• Overly-phonetic dialects (hyoo sez vee isz tawkink kainna faah-nee?). Simulating an accent is best done with a less-is-more approach. Dropping a G or consistently lisping sibilants is one thing, but rewriting an entire sentence like Krazy Kat is another. Remember, people need to understand and react to you in real time! Suggestion: Pick a small number of vocal tics that can be easily understood (again, maybe you lisp, or drop your Gs, or pronounce certain vowels in an unusual way), with three being a suggested upper limit. You can also mention that your character has a strong accent in emotes. Mangling your grammar can also be useful for portraying a character unfamiliar with a language ("I am to be seeing you this day?").
  • Excessive metaroleplaying (you can't remember the last time you saw something so wonderful…). This is a tricky one, but it's best to assume that your audience won't know what your character is thinking, and that you cannot directly state what they know or what their reaction to something would be. Note that "mind the metaroleplay" is not the same as "you aren't allowed to be funny." Suggestion: A bit of leeway is allowed for referring to past events if your audience would logically know about them (i.e. "So-and-so shambles in, looking tired and miserable. He's stepped in a bucket of plaster yet again."). Using descriptive terms to imply how the average Joe would react to something (similes and metaphors are allowed) is generally better than simply stating that "So-and-so's appearance would frighten the strongest man." Note that this does not apply to interacting with virtual NPCs; you may very well be successfully flirting with passers-by, it's the physical actors in the room who have a choice in the matter.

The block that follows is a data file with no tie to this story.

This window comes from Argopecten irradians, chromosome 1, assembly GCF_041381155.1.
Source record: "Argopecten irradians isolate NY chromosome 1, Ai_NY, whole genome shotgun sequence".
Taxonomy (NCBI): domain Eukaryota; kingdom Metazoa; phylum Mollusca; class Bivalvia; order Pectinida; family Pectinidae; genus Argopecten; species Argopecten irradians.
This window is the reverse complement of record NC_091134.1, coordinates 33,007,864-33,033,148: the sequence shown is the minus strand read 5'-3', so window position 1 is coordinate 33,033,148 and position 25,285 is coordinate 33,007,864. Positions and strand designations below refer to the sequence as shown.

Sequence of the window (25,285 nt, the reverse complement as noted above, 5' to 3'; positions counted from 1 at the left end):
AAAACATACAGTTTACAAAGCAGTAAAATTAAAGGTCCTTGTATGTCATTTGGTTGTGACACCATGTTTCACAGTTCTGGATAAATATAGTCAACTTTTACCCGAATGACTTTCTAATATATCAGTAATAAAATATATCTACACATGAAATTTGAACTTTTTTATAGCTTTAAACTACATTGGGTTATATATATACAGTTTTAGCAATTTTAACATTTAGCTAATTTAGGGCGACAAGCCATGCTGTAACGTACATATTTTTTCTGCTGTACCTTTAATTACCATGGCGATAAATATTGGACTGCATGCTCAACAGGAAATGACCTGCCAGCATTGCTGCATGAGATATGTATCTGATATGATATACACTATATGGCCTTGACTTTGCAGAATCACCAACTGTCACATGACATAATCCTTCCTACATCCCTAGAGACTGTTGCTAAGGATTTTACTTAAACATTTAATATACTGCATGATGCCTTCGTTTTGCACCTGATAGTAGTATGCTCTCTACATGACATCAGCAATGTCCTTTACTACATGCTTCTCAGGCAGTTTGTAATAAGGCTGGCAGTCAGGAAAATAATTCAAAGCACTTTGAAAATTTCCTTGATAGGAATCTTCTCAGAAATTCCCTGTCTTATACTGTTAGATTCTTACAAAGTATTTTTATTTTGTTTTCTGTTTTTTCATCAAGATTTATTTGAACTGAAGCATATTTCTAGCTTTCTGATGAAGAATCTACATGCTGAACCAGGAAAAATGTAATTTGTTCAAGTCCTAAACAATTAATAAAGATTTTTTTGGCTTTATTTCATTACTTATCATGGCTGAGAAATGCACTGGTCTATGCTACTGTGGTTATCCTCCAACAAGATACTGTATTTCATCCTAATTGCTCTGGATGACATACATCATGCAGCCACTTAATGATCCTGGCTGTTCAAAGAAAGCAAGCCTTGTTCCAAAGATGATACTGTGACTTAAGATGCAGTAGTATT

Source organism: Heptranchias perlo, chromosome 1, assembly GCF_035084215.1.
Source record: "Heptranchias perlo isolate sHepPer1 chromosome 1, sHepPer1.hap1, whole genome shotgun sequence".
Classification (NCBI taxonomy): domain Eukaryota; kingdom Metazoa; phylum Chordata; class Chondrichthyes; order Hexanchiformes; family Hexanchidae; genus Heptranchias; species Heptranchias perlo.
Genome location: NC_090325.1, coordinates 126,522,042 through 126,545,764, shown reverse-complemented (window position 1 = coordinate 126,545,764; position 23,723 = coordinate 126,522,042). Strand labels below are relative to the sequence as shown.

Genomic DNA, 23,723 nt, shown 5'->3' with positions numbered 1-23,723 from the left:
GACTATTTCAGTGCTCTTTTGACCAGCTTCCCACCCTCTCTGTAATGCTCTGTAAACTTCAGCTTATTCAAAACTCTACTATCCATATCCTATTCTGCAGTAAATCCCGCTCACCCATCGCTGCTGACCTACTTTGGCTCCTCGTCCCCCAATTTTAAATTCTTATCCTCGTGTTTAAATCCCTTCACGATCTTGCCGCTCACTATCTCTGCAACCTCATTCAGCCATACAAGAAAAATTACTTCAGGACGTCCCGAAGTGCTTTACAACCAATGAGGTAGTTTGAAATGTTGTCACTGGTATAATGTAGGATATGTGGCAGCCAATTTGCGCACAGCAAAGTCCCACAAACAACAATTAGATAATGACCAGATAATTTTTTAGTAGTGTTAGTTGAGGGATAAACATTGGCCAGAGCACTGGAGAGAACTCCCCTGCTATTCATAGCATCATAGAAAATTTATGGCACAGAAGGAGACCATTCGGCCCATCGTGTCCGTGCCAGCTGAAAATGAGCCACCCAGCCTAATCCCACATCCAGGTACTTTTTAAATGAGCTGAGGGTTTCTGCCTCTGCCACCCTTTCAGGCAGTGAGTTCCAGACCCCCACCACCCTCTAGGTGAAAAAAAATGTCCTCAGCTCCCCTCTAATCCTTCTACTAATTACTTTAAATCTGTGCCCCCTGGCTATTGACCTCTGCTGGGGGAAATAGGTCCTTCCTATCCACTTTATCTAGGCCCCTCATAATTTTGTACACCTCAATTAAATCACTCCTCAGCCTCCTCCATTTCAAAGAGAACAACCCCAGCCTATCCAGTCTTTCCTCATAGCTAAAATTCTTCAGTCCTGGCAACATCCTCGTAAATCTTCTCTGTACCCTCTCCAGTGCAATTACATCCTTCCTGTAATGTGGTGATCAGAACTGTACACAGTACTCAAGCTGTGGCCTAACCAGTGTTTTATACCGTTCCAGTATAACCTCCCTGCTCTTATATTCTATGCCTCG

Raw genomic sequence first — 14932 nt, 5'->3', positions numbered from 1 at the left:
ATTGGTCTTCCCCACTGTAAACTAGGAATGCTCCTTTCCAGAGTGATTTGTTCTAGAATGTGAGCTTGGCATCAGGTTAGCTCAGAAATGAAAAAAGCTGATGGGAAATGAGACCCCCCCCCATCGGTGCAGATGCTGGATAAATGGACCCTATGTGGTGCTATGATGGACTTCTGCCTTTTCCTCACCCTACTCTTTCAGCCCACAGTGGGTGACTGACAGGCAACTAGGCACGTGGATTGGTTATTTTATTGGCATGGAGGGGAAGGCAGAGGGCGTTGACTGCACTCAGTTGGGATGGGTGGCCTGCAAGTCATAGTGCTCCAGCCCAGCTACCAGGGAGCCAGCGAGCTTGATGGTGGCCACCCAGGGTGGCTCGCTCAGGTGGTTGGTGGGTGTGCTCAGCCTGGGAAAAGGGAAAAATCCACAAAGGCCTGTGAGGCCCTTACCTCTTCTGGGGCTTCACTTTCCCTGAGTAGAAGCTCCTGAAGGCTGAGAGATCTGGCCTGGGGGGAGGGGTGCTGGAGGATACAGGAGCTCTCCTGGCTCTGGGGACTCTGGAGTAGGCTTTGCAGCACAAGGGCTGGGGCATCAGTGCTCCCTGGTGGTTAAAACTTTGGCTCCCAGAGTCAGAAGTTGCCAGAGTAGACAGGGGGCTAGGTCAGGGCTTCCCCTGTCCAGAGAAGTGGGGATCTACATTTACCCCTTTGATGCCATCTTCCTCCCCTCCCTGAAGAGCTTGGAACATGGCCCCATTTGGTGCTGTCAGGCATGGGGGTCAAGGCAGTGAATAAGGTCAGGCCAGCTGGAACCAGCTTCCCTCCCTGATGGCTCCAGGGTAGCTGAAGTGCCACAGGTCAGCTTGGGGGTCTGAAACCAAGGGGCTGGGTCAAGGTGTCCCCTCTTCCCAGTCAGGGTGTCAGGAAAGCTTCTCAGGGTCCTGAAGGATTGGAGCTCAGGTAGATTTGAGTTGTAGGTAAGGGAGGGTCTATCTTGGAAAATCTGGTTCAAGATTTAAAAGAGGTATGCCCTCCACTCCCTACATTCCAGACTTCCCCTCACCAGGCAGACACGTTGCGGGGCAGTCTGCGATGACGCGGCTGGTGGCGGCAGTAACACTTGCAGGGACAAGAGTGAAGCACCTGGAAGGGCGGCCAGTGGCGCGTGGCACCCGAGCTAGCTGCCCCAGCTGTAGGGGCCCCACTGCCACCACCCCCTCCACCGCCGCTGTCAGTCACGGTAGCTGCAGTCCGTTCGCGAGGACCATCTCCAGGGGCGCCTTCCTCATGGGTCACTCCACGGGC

• Inter-species romance (I love zis dhaja!). Gross. Gross. Most cultures are composed of multiple species, and the majority of these have no problem with befriending or aiding someone with a different genetic code than your own. Becoming romantically involved, however, is generally considered disgusting and wrong, as the parties involved aren't related in the slightest; such unions are not interfertile and cannot produce children. Suggestion: If you absolutely must do this, you'll want to keep it a secret from others, which may mean behaving awkwardly around your beau in public. You won't have much luck trying to create any sort of movement for tolerance of your xenophilia.
  • Mindless player-killing (but I'm a psychopath!). There is nothing wrong with playing a murderous villain; well-portrayed antagonists can make the game more interesting and exciting. There is, however, a problem with simply wandering up to someone (PC or NPC) and shoving a sword in them without so much as a how-do-you do. The threat of death is fun, the guarantee of death less so. Suggestion: Try to make things fun for the other player, even if you're focused on stabbing them in the stomach in the end. Have build-up to an attack, and consider being willing to "lose" or let your target get away. OOC courtesy can go a long way here.

Roleplaying